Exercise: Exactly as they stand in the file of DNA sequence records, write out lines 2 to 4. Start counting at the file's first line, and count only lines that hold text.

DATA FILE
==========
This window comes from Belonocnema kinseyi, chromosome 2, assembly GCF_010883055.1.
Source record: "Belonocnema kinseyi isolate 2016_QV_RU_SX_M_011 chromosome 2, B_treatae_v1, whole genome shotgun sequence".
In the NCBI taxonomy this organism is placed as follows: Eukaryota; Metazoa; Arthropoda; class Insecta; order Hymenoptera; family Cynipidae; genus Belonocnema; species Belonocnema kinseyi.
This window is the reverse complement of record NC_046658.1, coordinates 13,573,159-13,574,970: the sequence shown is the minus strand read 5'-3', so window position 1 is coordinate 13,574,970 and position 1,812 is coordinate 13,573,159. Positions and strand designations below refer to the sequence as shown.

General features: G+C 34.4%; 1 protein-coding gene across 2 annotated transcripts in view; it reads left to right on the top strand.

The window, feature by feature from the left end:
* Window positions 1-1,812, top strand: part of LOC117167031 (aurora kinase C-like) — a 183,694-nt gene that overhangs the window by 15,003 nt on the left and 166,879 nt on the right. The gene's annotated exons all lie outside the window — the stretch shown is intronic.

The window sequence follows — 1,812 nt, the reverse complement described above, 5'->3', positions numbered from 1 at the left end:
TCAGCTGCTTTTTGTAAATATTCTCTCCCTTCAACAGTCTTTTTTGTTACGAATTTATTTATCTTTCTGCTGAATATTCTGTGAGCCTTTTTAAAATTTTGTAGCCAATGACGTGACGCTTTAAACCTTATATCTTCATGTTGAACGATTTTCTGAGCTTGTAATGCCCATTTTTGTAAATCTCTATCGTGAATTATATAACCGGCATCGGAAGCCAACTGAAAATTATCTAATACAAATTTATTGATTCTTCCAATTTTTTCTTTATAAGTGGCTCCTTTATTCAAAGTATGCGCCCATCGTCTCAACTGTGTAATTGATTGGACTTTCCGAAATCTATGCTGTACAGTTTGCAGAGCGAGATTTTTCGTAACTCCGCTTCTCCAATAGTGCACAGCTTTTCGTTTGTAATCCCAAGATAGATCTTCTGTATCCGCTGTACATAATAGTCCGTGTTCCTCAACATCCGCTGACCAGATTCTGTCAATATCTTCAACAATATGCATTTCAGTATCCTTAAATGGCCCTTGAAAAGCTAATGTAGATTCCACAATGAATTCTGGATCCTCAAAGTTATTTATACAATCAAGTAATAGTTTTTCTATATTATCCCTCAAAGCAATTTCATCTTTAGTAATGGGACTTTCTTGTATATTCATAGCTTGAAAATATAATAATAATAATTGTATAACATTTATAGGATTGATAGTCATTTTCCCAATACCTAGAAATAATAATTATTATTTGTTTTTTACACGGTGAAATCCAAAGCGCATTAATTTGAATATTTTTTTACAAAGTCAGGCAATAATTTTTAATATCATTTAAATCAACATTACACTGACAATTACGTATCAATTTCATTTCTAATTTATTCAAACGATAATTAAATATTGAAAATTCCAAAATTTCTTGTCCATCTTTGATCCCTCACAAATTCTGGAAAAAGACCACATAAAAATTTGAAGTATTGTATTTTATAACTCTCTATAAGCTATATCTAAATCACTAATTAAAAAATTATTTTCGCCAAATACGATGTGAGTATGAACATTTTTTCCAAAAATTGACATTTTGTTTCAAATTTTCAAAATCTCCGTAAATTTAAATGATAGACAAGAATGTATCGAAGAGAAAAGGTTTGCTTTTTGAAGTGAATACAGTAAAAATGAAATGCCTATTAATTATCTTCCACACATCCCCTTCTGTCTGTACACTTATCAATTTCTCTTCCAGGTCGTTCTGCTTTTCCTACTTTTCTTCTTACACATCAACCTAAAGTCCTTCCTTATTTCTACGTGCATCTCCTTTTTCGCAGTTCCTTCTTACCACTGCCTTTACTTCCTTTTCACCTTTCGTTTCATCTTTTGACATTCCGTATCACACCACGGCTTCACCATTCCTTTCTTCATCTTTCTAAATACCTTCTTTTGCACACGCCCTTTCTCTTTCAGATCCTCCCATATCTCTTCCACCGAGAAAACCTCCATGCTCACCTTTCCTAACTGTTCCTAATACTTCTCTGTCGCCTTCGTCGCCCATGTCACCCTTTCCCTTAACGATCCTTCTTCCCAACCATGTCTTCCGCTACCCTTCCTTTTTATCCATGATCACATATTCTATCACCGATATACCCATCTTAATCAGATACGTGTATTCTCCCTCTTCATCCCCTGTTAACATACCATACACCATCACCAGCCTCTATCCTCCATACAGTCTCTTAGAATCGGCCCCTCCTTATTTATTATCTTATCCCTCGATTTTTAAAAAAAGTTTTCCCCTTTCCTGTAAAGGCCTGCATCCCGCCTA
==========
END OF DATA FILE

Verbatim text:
Source record: "Belonocnema kinseyi isolate 2016_QV_RU_SX_M_011 chromosome 2, B_treatae_v1, whole genome shotgun sequence".
In the NCBI taxonomy this organism is placed as follows: Eukaryota; Metazoa; Arthropoda; class Insecta; order Hymenoptera; family Cynipidae; genus Belonocnema; species Belonocnema kinseyi.
This window is the reverse complement of record NC_046658.1, coordinates 13,573,159-13,574,970: the sequence shown is the minus strand read 5'-3', so window position 1 is coordinate 13,574,970 and position 1,812 is coordinate 13,573,159. Positions and strand designations below refer to the sequence as shown.